site.btaBulgarian, Romanian, Greek Representatives Discuss Offshore Wind Energy at COP28
A discussion on the potential of offshore wind energy in Bulgaria, Greece and Romania took place in the Bulgarian pavilion at the 28th United Nations Climate Change Conference COP28) in the United Arab Emirates on Tuesday. The event Unlocking Offshore Wind Energy Potential in the Three Seas was hosted by the Bulgarian Ministry of Environment and Water.
The round table was attended by Bulgarian Deputy Energy Minister Nikolay Nikolov; Dimitar Zarchev, Director of the National Dispatch Centre, Electricity System Operator (ESO); Greek Deputy Minister of Environment & Energy Alexandra Sdoukou; and Alexandra-Maria Bocse, State Adviser on Climate and Sustainability at Presidential Administration of Romania
Greece is already advanced in preparing legislation to boost offshore wind power under European plans to diversify energy sources as part of solutions against climate change. The wind sector is different, the projects are expensive, complex, some are offshore, said Alexandra Sdoukou, adding that Greece and Bulgaria do not have the experience of the countries of the North Sea region, but there are already good practices to follow.
“Bulgaria has a draft strategy, we are following a similar path to Greece,” said Bulgarian Deputy Energy Minister Nikolay Nikolov. He added that the bill is ready and there are challenges to be overcome related to various sites and areas in the sea that should remain outside the plans for offshore wind installations. Bulgaria is talking with neighbouring Romania about a possible joint offshore project in the Black Sea. “We believe there is a future for offshore wind energy in the region,” Nikolov said.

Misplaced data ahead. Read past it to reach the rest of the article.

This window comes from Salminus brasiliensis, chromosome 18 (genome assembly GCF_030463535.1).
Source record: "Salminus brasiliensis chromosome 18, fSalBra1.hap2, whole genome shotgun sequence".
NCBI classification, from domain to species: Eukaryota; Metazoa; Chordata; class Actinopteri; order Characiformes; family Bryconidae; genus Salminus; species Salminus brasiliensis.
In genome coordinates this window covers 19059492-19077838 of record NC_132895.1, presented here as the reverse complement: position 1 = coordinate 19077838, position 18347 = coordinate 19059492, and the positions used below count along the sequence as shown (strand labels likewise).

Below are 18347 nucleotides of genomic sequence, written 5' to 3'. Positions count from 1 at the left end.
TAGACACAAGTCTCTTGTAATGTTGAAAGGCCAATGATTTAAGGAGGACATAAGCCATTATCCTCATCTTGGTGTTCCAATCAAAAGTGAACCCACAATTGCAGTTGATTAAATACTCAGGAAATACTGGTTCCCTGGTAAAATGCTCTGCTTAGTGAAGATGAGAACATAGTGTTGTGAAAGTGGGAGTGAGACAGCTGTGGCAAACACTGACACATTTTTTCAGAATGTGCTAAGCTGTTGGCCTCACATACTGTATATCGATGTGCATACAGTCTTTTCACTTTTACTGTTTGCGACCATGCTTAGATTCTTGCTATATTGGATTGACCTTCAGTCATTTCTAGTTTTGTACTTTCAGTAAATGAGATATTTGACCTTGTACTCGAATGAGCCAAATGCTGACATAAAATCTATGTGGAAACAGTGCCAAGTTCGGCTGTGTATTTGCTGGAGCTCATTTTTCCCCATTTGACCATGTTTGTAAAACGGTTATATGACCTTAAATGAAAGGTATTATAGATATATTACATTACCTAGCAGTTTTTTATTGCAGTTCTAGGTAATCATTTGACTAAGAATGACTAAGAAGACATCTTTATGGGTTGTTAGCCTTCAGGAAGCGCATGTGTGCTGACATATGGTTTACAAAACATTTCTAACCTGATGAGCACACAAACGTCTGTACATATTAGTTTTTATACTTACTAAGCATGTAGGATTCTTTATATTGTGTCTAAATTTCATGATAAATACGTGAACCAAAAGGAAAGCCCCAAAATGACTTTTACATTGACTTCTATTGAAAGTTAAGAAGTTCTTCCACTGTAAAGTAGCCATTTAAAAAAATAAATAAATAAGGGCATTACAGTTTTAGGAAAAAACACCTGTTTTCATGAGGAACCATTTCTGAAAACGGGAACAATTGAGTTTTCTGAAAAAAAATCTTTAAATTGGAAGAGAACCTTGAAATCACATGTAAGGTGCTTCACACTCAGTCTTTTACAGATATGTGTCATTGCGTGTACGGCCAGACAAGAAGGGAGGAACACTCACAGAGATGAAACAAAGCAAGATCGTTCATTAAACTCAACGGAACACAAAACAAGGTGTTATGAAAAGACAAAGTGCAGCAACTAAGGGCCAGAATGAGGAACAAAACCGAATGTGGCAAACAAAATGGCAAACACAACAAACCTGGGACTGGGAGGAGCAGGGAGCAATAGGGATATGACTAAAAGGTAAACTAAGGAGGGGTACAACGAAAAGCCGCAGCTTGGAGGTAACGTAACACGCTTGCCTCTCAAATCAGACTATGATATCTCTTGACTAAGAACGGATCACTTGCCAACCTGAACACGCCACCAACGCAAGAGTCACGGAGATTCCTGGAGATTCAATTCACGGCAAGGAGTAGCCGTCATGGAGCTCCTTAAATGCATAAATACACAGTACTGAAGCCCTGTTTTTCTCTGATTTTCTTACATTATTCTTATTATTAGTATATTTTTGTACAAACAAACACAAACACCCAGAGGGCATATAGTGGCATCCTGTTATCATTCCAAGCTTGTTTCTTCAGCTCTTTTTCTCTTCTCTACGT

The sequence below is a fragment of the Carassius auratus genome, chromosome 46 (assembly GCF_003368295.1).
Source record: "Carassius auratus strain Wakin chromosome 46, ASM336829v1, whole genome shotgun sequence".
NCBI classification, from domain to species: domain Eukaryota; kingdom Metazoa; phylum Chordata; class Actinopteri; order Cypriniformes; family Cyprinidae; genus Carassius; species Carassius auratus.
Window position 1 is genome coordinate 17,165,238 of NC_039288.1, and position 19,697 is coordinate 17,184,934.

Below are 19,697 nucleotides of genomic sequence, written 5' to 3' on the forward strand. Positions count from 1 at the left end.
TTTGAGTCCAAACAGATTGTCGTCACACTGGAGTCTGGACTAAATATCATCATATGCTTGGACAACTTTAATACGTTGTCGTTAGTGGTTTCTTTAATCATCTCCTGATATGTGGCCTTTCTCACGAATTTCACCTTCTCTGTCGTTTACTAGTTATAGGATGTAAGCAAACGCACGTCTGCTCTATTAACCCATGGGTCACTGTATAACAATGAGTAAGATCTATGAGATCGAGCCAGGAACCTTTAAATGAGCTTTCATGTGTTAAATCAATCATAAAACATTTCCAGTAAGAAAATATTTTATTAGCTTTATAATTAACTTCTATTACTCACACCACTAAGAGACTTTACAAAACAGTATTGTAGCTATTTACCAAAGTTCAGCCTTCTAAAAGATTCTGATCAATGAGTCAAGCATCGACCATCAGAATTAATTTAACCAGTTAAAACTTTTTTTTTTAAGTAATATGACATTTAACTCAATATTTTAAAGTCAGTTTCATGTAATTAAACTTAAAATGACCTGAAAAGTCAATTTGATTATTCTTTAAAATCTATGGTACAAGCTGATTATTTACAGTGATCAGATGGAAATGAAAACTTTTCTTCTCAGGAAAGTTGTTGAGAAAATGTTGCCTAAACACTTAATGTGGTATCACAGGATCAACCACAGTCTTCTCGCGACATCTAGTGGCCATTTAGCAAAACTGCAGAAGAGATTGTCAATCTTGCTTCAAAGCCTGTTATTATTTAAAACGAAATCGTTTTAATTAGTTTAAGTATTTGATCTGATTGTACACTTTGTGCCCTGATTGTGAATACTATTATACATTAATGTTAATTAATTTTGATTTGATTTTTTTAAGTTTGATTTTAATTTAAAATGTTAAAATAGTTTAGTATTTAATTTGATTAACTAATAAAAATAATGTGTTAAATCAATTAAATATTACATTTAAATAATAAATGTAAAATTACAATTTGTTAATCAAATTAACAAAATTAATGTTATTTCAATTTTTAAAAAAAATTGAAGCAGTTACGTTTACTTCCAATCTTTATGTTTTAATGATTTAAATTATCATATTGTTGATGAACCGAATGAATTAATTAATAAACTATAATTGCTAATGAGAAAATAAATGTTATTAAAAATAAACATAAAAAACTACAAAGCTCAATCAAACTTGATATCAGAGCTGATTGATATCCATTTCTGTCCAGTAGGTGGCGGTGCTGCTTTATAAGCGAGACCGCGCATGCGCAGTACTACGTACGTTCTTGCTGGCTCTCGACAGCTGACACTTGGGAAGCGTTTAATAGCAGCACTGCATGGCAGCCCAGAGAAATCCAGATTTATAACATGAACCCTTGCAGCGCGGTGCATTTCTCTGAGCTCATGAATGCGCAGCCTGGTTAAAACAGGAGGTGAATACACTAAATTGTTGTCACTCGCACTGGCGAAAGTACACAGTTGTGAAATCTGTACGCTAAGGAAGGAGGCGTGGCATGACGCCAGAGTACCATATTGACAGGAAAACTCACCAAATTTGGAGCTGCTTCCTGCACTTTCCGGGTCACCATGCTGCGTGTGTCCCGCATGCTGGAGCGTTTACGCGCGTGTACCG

Dimitar Zarchev from ESO also expressed readiness to work with electricity from offshore wind installations. He pointed out several challenges for system operators, but he said they are all easily overcome. One of the questions is how and where to connect distant installations deep into the sea, in Bulgaria or to Romania, as interconnectors are needed. Zarchev said that this issue has been resolved in the North Sea and noted that this requires planning and significant commitments from governments and businesses. The energy will enter the power transmission networks of both Bulgaria and Romania and will be used by whoever needs it, so excellent coordination between the countries is needed.
Romania is using consultants to prepare the legislative framework, said Alexandra-Maria Bocse, noting that the country has the potential for six gigawatts of offshore wind energy by 2030. The bill that will allow the deployment of wind energy potential is still being discussed and is expected to be approved by Parliament in Bucharest early next year. There is potential for cooperation, it is very important to look more broadly and look for an opportunity to integrate projects from countries such as Azerbaijan and others into the European energy market, she added.